Substitutionary Atonement

While reading John Dominic Crossan’s God and Empire I came across an enlightening discussion of the flaws in the standard theology of substitutionary atonement. Crossan explains that a sacrifice was a way of restoring good relations with God using the two basic ways humans have always restored good relationships with each other, through gifts and shared meals. Etymologically the word sacrifice comes from the latin sacer (sacred) facere (to make) and means to make sacred.

The basic problem with substitutionary atonement is that it confuses sacrifice, substitution, and suffering. Animal sacrifice was not practiced with the animal suffering horribly, nor was the animal a substitution for the deserved suffering of the human being. It was instead an animal set apart and made sacred by offering it to God.

Crossan goes on to offer an analogy that I will reproduce at length:

Think about how we ordinarily use the term ‘sacrifice’ today. A building is on fire, a child is trapped upstairs, and the firefighter who rushes in to save him manages to drop the child safely to the net below. Then the roof collapses and kills the fire fighter. The next day the local paper bears the headline “Firefighter Sacrifices Her Life.” We are not ancients but moderns, and yet that is still an absolutely acceptable statement. On the one hand, all human life and all human death are sacred. on the other, that firefighter has made her own death peculiarly, especially, emphatically sacred by giving her life up to save the life of another. So far so good. Now imagine if somebody confused sacrifice with suffering and denied that the firefighter had made a sacrifice because she died instantly and without intolerable suffering. Or imagine if somebody confused sacrifice with substitution and said that God wanted somebody dead that day and accepted the firefighter in lieu of the child. And worst of all, imagine that somebody brought together sacrifice, suffering, and substitution by claiming that the firefighter had to die in agony as atonement for the sins of the child’s parents. That theology would be a crime against divinity.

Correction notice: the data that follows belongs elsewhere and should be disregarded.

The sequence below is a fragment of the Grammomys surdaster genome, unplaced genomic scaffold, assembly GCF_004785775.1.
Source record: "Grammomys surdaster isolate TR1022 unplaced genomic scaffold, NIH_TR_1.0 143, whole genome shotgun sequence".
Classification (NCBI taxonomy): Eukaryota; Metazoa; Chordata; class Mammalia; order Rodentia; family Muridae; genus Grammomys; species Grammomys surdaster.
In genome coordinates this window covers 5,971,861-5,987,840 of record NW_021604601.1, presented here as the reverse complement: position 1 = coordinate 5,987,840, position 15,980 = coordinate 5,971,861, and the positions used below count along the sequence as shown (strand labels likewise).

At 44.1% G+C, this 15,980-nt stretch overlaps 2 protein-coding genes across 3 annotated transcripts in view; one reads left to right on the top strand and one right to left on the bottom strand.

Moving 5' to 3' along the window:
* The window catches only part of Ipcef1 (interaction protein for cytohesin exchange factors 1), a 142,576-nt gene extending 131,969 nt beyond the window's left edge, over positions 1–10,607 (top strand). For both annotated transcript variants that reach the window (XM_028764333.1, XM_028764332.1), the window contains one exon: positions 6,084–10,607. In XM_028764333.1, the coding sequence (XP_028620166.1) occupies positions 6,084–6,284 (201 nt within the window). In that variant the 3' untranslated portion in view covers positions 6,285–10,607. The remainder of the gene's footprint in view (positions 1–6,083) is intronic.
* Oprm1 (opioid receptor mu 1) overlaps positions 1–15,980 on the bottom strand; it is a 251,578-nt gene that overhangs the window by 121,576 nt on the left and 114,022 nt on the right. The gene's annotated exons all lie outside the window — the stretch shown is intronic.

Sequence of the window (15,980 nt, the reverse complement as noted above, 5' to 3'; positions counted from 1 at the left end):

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One thought on “Substitutionary Atonement

  1. Pingback: The Bible and Public Policy « Faith and Public Policy

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